Advances in trade, security and technology dominated Wednesday’s quarterly meeting of the Advisory Committee on Commercial Operations or COAC. Hosted by CBP, the event in Miami featured a keynote address by CBP Acting Commissioner Kevin McAleenan.
Established by Congress in 1987, the 20-member committee advises the secretaries of the Departments of the Treasury and Homeland Security on their commercial operations as well as CBP’s own commercial operations.
Acting Commissioner McAleenan used the occasion to highlight CBP’s improved enforcement authority under the COAC-supported 2015 Trade Facilitation and Enforcement Act. This year also marked the law’s two-year anniversary.
“As you know, this legislation created over 100 new mandates and requirements and in many ways reshaped the interaction between CBP and the trade community,” he said. The act protects the economy through tougher trade enforcement and more engagement with the private sector. It also streamlines and automates import and export procedures.
“CBP has made significant progress in enhancing our enforcement efforts,” said the Acting Commissioner, pointing out that the agency has “aligned operations with today’s complex trade environment.”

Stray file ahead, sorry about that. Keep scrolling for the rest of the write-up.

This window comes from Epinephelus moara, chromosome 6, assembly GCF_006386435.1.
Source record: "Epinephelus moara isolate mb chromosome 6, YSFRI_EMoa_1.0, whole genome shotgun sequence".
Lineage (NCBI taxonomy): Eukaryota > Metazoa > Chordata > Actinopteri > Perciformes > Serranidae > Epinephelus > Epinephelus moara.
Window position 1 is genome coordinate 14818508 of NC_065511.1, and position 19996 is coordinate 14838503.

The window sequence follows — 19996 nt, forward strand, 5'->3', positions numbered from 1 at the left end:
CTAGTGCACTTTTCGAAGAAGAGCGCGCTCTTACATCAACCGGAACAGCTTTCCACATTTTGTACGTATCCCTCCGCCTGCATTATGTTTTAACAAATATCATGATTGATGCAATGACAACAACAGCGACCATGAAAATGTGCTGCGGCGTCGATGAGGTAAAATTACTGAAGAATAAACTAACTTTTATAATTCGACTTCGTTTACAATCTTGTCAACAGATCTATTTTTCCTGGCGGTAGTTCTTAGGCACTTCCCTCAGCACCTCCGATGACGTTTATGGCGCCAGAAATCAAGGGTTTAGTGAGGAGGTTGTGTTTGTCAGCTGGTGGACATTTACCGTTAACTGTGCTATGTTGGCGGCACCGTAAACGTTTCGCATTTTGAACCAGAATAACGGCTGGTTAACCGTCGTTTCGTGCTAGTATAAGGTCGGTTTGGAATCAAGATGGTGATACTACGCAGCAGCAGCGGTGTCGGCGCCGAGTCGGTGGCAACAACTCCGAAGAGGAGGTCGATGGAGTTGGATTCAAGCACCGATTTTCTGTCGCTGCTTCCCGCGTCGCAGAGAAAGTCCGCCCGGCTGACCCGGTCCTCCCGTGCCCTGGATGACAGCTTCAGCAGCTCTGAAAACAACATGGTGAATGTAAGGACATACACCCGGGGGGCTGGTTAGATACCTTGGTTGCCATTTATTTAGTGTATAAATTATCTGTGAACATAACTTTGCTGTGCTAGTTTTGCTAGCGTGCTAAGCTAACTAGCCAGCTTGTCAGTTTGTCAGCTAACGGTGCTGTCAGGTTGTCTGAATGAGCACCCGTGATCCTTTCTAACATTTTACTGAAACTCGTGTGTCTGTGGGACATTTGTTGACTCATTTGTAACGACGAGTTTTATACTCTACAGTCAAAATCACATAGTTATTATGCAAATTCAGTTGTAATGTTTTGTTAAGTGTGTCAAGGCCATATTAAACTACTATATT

The COAC subcommittees provided recommendations to improve automation, along with better ways for CBP to collect revenue, so CBP officers can spend less time collecting payments and more time running their operation. Proposals to improve internet commerce, or e-commerce, were also offered.
A working group gave updates on “block chain,” a technology used by the financial industry to securely share information. The technology enables certificates and licenses to be electronically submitted. Foreign governments generate seals and signatures that must be shown before their goods can enter the country. Without proper protections, those documents risk being manipulated or fraudulently produced.
Measures to protect intellectual property were also outlined. Among them was the Report IP Theft campaign that encourages reporting violations through a newly established toll-free hotline. CBP was urged to work with e-commerce stakeholders to develop an automated online survey for customers who believe their shipments contain phony products. The agency was asked to find better ways to handle “blanks,” cargo that arrives without a logo or trademark.
COAC members represent a wide range of manufacturers, shippers and trade industry associations. Border and supply-chain security, air cargo security, import safety, customs broker regulations, trade enforcement, and revenue modernization, are among the committee’s interests.